I got back to my lodge to discover the fire had been lit and a hot water bottle was warming my bed; even in a Kenyan summer it can get chilly at night in the mountains. By then I was already besotted with the country. It had been pretty much love at first sight. A short and exhilarating flight in a 17-seater plane from Nairobi, passing the snarling silhouette of Mount Kenya’s serrated peaks, had taken us to Lewa Wildlife Conservancy, which lies next to Borana.
In dire need of a wash, a sit down and a cup of non-airline coffee, I wasn’t exactly at my best as I considered the long drive ahead, but at our first sight of the psychedelic stripes of a Graves zebra, my grumpy tiredness evaporated.
A day or two more of safari-ing and I would barely give a zebra a second look. As our drive continued we were almost immediately blessed with the fluttering glances of long-lashed giraffes as they stalked elegantly past, while elephants eyed us impassively, great folds of wrinkly skin rippling as, with measured steps, they manoeuvred their gigantic bodies through the tall grass. Shy but stoic rhinos (we were fortunate enough to spot both black and the rarer white) stood their ground in the trees as we watched them, awestruck at their prehistoric magnificence.
Antelope, buffalo, cranes, dik-diks, elephants, gnus, hyrax, impala . . . we saw a travel game-inspiring alphabet of wildlife, from A to Z. For someone who, 24 hours earlier, had been tramping up Leith Walk in Edinburgh, where wildlife encounters consist of trying to avoid diseased pigeons and gluttonous seagulls, seeing so many exotic creatures in such quick succession was a little overwhelming – it was almost like being on the set of a film.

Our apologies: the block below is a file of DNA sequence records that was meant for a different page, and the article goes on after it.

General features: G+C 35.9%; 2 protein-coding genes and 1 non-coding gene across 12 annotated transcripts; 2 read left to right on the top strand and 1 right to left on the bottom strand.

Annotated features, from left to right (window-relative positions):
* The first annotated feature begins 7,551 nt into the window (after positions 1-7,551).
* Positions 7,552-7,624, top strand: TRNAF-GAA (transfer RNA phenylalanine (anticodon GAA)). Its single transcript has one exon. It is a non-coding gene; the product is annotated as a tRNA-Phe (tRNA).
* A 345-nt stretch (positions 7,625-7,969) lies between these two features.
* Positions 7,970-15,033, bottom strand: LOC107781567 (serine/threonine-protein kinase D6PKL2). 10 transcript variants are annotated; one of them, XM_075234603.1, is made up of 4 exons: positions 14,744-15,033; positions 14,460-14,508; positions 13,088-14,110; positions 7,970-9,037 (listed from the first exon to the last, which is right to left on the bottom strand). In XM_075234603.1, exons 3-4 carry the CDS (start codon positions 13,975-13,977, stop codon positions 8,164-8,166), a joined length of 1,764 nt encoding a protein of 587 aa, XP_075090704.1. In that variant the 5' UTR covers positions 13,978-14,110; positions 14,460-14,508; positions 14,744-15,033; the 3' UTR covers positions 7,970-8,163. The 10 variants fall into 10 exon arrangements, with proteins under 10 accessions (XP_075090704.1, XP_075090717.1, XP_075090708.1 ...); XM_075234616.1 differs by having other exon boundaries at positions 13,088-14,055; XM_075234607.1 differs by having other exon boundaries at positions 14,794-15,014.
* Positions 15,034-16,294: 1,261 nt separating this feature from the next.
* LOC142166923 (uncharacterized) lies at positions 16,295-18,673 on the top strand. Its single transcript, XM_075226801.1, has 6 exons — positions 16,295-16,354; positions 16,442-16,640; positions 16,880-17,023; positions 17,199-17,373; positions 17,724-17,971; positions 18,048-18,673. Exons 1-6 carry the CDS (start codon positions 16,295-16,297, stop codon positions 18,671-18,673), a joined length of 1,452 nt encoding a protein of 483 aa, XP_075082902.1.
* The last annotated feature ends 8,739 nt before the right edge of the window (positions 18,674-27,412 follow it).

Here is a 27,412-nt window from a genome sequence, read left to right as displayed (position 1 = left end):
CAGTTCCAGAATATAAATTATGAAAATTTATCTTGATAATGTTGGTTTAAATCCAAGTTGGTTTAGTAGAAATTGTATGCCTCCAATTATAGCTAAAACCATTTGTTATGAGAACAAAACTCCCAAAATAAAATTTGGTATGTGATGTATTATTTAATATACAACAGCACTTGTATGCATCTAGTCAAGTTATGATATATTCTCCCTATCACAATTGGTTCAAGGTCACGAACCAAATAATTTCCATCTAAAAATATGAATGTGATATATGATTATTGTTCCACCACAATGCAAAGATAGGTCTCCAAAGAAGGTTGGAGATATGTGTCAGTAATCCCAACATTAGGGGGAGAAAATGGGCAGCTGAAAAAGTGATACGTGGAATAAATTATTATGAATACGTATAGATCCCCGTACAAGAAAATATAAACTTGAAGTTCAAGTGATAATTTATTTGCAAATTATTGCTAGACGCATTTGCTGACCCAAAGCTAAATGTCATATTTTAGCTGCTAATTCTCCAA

Indeed, we would soon pass the very rock that Disney illustrators used as inspiration for the famous outcrop featured in The Lion King. But, of course, this is very much real life; nature, red in tooth and claw – and for a couple of months at the start of this year, humans were the most brutal creatures around.
But it was a brief episode after decades of peace and, significantly, it was violence between locals. No-one pretends Kenya has all the familiar comforts of holidaying in Spain, but to reject it because of fear of violence would be like refusing to go to New York because of gang shootings in Harlem. Yes, it happens, but not on Fifth Avenue.
And while the safari would be enough to satisfy most visitors, Kenya has so much more to offer. The memory of snorkelling in the coral-rich, turquoise waters of the Indian Ocean, before enjoying freshly caught crabs on the shore as we wriggled our toes in perfectly white sand, will remain for a long time.
Those who prefer city thrills to laidback beaches or wildlife- watching will find that Kenya’s second city, Mombasa, offers a very special brand of eastmeets- west exoticism. In its historic old town, the narrow, winding streets boast imposing Arab architecture, while the impressive Fort Jesus, which dates back to the 16th- century battle between the Portuguese army and Shirazi Arabs, gives a taste of Europe in this culturally diverse and energetic city.